Discovery: Anthony Boyle



For the better part of a year, Anthony Boyle has been immersed in the world of Harry Potter—or, more accurately, that of Harry’s middle child, Albus Severus Potter, and his unlikely best friend, Draco Malfoy’s son Scorpius. Eight times a week, Boyle plays the 14-year-old Scorpius onstage at the Palace Theatre in London’s West End in Harry Potter and the Cursed Child opposite Sam Clemmett. The play is divided into two parts, each approximately two and a half hours long, which you can see consecutively on Wednesdays, Saturdays, and Sundays, or separately on Thursdays and Fridays. It’s an incredibly physical show, with plenty of magical stunts including polyjuice potion and swooping dementors. “It’s real event theater. It’s almost created a new league within itself,” Boyle explains. “Part Two is a challenge because I’m on stage for about 45 minutes without coming off, which requires a tremendous amount of focus and energy,” he continues. “When I come off after that, I just need to lie down.”

In real life, Boyle is 22 and holds a BA in acting from the Royal Welsh College of Music and Drama. Raised in Belfast, Northern Ireland, he’s been acting since the age of 16, and even appeared in an episode of Game of Thrones during his first year of drama school. For his work as Scorpius, Boyle was nominated for the Evening Standard‘s “Emerging Talent” theatrical award. Whether or not he’ll follow The Cursed Child to Broadway when it transfers in 2018 remains to be seen.

HOMETOWN: Belfast, Northern Ireland.

FAMILY LIFE: My mum and dad do normal jobs, nothing creative. I was always doing something when I was younger—writing poetry, new stories, or drawing or banging on pots and pans. Dressing up as different characters and stuff. It’s always been what I’ve done. I think my granddad, when he was in school, played Romeo. I think that’s true. Someone told me that last week. He was the first person I heard ever say Shakespeare [lines]; we were eating breakfast at my Auntie Theresa’s and he quoted something from Richard III.

THEATRICAL BEGINNINGS: I left school when I was 16 and I would just Google auditions every single day. I’ve done the worst work you’ve ever seen; I played Romeo in Romeo and Juliet to, like, three people. It was set on a chessboard. It was fucking ridiculous. It sounds like, “Oh, okay, maybe…” but in actuality it was just pants. It was really, really bad. I was dressed like David Bowie and I had Ziggy Stardust makeup on. I don’t even want to talk about it; it’s traumatic to bring up. I’d done some really bad short films—just any acting work where I could get the chance to perform and try something out. I kept getting a bit bigger and a bit better. I worked my way up.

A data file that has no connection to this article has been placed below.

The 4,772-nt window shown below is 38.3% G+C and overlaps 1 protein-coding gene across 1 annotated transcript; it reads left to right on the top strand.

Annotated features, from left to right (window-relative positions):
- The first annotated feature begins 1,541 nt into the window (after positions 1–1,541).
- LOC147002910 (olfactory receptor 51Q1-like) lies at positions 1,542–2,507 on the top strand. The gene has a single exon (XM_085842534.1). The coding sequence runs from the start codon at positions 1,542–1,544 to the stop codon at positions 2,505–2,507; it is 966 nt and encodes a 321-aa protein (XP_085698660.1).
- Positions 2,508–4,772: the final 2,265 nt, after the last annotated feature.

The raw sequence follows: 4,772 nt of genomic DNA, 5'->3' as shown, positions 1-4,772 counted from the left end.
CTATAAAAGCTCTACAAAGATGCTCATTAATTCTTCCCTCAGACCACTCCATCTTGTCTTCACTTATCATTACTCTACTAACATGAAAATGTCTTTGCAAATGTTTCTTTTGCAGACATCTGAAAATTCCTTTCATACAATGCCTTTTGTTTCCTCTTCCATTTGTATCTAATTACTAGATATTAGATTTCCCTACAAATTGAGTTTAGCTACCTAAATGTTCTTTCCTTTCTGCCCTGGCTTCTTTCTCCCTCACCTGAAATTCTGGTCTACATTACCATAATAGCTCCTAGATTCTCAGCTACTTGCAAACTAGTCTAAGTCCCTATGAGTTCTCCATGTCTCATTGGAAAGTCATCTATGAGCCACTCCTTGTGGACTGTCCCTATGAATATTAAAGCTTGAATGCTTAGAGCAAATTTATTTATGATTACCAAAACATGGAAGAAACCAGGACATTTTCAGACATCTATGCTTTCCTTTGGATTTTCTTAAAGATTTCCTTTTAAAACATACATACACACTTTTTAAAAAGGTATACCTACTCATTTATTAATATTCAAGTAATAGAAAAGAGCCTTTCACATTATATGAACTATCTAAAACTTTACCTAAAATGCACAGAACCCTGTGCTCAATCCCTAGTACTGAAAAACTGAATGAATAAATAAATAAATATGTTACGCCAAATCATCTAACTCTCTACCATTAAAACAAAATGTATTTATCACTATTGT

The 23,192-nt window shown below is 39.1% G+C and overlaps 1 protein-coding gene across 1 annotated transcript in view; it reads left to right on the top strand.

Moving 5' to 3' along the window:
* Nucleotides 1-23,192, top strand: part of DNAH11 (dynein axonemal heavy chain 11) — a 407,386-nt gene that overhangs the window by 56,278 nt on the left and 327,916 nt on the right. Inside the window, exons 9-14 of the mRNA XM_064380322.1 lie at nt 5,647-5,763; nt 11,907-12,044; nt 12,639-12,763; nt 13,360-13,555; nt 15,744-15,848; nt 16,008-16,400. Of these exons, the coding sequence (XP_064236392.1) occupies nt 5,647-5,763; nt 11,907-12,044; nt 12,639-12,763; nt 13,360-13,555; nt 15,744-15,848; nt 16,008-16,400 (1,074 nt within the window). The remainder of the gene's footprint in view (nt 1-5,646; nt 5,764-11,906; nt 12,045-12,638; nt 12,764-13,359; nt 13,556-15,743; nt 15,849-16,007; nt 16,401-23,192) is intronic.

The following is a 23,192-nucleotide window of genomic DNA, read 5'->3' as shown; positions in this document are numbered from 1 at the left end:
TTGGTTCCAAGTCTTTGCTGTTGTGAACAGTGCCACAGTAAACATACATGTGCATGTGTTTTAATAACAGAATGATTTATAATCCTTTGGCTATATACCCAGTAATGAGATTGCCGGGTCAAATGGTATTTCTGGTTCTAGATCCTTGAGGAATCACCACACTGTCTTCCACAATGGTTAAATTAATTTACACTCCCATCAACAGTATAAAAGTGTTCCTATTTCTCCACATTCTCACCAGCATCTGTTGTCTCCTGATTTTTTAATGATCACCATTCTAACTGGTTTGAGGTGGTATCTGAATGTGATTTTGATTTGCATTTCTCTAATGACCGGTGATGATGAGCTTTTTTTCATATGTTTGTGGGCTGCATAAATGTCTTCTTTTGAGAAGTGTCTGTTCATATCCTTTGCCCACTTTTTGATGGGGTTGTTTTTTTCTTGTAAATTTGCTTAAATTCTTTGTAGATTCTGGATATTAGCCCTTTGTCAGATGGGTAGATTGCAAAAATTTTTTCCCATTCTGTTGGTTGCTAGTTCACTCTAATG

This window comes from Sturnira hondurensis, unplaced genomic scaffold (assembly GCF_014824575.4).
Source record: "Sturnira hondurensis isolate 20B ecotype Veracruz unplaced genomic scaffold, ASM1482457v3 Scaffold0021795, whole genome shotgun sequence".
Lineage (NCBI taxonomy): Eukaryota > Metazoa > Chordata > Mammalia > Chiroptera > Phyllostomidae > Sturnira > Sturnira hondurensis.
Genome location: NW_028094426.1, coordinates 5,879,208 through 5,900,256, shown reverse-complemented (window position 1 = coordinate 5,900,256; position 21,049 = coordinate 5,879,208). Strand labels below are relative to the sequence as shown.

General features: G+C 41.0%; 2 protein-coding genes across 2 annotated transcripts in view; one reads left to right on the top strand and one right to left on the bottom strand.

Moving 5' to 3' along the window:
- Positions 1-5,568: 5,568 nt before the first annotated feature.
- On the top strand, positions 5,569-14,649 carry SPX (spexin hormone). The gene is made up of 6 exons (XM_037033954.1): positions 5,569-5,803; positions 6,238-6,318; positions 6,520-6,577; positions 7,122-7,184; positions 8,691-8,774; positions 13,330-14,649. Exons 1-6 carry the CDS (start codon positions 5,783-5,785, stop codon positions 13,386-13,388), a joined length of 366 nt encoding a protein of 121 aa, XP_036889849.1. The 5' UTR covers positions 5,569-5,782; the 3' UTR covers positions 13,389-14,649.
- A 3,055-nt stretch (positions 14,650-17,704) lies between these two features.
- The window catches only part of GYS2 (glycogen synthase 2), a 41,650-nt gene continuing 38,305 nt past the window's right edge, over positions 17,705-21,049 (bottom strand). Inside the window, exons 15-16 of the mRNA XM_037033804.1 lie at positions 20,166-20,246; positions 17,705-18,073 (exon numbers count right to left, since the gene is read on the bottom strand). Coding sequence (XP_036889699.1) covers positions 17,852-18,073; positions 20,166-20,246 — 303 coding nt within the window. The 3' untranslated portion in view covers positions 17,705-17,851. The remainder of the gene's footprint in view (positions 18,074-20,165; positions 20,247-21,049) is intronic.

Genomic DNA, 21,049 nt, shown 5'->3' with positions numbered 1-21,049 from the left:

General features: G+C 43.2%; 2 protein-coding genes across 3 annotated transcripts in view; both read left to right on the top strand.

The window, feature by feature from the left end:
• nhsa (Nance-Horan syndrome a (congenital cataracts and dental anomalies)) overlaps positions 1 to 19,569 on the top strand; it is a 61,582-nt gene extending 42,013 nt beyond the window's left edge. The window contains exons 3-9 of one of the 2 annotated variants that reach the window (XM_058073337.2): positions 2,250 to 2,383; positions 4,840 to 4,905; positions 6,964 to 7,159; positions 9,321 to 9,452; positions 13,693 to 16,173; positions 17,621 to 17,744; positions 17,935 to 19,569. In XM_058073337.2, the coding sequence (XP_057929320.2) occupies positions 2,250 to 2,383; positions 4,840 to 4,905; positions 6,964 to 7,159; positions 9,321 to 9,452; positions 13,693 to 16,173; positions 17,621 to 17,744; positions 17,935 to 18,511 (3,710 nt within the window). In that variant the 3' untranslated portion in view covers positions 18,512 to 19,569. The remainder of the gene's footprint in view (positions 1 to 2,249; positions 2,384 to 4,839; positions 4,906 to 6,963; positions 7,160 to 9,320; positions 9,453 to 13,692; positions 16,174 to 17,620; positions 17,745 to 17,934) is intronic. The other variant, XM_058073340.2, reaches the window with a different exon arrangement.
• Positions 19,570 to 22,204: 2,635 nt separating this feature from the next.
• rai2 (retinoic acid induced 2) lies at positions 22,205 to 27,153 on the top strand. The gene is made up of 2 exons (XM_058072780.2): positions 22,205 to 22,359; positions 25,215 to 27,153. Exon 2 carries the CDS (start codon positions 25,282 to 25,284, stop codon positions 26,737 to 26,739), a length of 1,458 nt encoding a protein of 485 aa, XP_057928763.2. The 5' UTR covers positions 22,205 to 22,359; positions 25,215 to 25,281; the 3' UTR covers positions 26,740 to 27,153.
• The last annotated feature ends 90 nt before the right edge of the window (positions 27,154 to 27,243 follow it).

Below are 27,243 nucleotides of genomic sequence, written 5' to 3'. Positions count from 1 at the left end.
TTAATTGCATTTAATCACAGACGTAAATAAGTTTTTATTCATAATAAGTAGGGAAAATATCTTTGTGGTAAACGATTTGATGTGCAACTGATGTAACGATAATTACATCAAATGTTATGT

MOVING TO WALES: I was doing a play at the Lyric Theatre in Belfast, and a teacher from the Royal Welsh College came to see it. She asked me to go, and I was like, “Yeah, cool.” I wasn’t aware of drama school as an option. It wasn’t something I had ever planned to do. But a lot of people in Belfast said to me, “You should go,” because you should train and it means you can go and see the rest of the world.

GAME OF THRONES: I knew you were going to bring that up. If you blink you miss it. That was in my first week of drama school; I had done three days of school and then they flew me back to Belfast do it. I have about three lines and I’m cockney in it. I’m the only cockney in Westeros. Everyone else is fucking northern and for some reason, I was like, “Do you know what? I’m going to give him a cockney accent.” The dialect coach was like, “Okay, darling, we’re going to do RP. Just say the lines.” I did it and it came out cockney, and she was like, “Okay just try again, this time a bit more like an accent you’d hear on the BBC.” I think she just gave up.

TAKING THE STAGE: Everyone thought I was going to do film, and that’s what I thought as well. I’d never really seen myself wanting to do theater. I was inspired by Tom Hardy or Gary Oldman or Joaquin Phoenix, Daniel Day Lewis—these screen actors. Then, when I went to drama school, I got bitten by the bug of doing theater. I really fell in love with the rehearsal process and being in a room with other creative people, all trying to pull together to make the one piece of art. The energy in the rehearsal room I crave when I haven’t been in it for a while.